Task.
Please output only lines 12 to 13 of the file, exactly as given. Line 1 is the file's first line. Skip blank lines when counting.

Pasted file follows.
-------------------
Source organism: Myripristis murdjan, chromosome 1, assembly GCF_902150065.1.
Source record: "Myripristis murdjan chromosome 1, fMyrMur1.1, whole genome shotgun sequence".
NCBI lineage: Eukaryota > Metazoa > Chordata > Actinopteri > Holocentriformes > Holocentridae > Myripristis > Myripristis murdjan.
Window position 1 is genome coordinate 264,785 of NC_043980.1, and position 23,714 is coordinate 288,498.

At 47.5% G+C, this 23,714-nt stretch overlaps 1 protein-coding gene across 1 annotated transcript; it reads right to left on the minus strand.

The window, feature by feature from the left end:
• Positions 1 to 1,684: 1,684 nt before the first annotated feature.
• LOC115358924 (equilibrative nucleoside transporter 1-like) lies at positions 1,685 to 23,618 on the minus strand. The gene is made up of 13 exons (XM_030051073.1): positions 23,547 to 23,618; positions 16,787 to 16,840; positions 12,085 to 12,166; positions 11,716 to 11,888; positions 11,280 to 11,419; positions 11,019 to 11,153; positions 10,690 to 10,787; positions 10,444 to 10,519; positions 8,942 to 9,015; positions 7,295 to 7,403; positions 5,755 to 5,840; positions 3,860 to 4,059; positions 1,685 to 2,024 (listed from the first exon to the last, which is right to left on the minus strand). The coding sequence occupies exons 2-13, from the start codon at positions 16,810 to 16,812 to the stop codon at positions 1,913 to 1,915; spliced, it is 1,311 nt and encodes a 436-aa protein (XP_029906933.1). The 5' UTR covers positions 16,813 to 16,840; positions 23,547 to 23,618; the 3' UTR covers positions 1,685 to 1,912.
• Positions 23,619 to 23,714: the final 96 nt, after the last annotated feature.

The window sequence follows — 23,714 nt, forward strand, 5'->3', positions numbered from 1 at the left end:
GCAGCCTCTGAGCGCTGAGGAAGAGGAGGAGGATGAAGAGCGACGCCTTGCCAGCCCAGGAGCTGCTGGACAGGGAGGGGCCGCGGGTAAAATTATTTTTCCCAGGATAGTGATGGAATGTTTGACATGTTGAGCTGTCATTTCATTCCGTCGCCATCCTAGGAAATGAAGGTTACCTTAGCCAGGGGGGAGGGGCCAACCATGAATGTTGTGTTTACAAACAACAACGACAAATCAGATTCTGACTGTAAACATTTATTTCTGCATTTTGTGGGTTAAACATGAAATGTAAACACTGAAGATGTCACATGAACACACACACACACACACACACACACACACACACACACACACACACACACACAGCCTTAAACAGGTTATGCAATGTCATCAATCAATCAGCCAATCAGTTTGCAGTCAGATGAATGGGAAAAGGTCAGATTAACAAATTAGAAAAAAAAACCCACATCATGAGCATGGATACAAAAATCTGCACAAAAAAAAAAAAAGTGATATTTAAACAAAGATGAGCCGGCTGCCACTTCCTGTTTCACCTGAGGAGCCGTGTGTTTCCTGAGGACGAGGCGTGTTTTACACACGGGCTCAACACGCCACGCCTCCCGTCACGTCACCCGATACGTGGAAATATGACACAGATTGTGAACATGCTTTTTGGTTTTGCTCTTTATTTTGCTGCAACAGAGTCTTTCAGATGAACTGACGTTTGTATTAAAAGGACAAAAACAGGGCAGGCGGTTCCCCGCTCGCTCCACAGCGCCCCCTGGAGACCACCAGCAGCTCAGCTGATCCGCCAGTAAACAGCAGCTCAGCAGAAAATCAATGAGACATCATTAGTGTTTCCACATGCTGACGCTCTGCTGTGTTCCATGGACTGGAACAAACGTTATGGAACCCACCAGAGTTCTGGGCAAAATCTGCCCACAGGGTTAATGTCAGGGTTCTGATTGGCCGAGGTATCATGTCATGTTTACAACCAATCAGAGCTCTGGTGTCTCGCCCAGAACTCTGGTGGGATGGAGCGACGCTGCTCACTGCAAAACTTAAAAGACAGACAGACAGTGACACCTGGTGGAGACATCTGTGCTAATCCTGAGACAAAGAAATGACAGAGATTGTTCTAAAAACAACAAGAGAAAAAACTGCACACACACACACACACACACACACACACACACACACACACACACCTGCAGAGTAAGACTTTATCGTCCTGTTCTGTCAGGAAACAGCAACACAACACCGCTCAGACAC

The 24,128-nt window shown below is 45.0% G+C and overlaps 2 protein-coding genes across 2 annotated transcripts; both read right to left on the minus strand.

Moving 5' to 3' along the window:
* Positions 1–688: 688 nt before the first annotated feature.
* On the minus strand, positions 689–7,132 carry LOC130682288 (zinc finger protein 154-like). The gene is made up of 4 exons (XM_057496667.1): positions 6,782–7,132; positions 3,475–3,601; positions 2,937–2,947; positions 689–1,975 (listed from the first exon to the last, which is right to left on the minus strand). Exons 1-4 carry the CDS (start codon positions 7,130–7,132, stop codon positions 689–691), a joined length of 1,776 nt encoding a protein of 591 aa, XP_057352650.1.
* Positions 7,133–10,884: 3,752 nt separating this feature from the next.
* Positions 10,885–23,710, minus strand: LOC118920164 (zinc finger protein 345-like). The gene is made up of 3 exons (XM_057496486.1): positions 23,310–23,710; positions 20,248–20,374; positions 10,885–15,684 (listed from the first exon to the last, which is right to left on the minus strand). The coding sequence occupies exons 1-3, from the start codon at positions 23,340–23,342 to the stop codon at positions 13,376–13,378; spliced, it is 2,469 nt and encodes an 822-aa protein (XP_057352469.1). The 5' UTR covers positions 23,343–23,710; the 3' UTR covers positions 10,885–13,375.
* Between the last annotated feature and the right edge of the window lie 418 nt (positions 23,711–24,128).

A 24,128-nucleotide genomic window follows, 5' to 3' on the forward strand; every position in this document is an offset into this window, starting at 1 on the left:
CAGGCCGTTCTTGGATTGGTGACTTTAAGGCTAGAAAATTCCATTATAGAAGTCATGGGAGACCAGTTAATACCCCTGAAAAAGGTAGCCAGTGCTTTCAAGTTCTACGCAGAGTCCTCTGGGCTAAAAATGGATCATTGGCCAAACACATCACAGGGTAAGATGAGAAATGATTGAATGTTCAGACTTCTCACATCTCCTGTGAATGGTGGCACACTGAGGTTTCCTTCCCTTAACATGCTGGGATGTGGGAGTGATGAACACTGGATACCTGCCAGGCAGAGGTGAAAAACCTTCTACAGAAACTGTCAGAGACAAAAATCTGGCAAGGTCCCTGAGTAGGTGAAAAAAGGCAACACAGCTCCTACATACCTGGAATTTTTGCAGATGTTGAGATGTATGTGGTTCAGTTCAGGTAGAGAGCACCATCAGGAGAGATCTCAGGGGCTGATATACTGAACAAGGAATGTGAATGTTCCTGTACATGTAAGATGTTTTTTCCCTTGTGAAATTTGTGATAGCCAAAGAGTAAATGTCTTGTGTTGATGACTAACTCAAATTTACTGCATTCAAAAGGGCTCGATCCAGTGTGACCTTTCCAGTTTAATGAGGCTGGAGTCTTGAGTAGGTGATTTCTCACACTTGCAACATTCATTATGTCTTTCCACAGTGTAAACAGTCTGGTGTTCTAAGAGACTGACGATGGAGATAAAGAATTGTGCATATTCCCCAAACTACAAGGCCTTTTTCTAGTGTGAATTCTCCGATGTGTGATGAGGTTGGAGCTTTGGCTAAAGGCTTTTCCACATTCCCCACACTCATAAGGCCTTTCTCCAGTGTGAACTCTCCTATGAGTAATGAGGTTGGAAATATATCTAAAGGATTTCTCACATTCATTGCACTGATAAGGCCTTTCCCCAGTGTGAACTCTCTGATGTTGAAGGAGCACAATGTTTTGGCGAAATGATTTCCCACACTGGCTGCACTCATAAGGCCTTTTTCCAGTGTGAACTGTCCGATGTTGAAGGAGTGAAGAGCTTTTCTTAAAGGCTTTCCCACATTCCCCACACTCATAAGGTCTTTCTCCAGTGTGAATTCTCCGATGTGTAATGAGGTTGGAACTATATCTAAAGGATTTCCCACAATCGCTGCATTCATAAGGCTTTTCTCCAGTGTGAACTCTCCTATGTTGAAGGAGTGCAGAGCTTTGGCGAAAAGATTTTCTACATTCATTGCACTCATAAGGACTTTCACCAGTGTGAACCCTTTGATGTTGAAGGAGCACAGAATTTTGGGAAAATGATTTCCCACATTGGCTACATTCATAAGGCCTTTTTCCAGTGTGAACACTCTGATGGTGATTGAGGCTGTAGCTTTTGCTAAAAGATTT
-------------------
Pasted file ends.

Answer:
The 24,128-nt window shown below is 45.0% G+C and overlaps 2 protein-coding genes across 2 annotated transcripts; both read right to left on the minus strand.

Moving 5' to 3' along the window: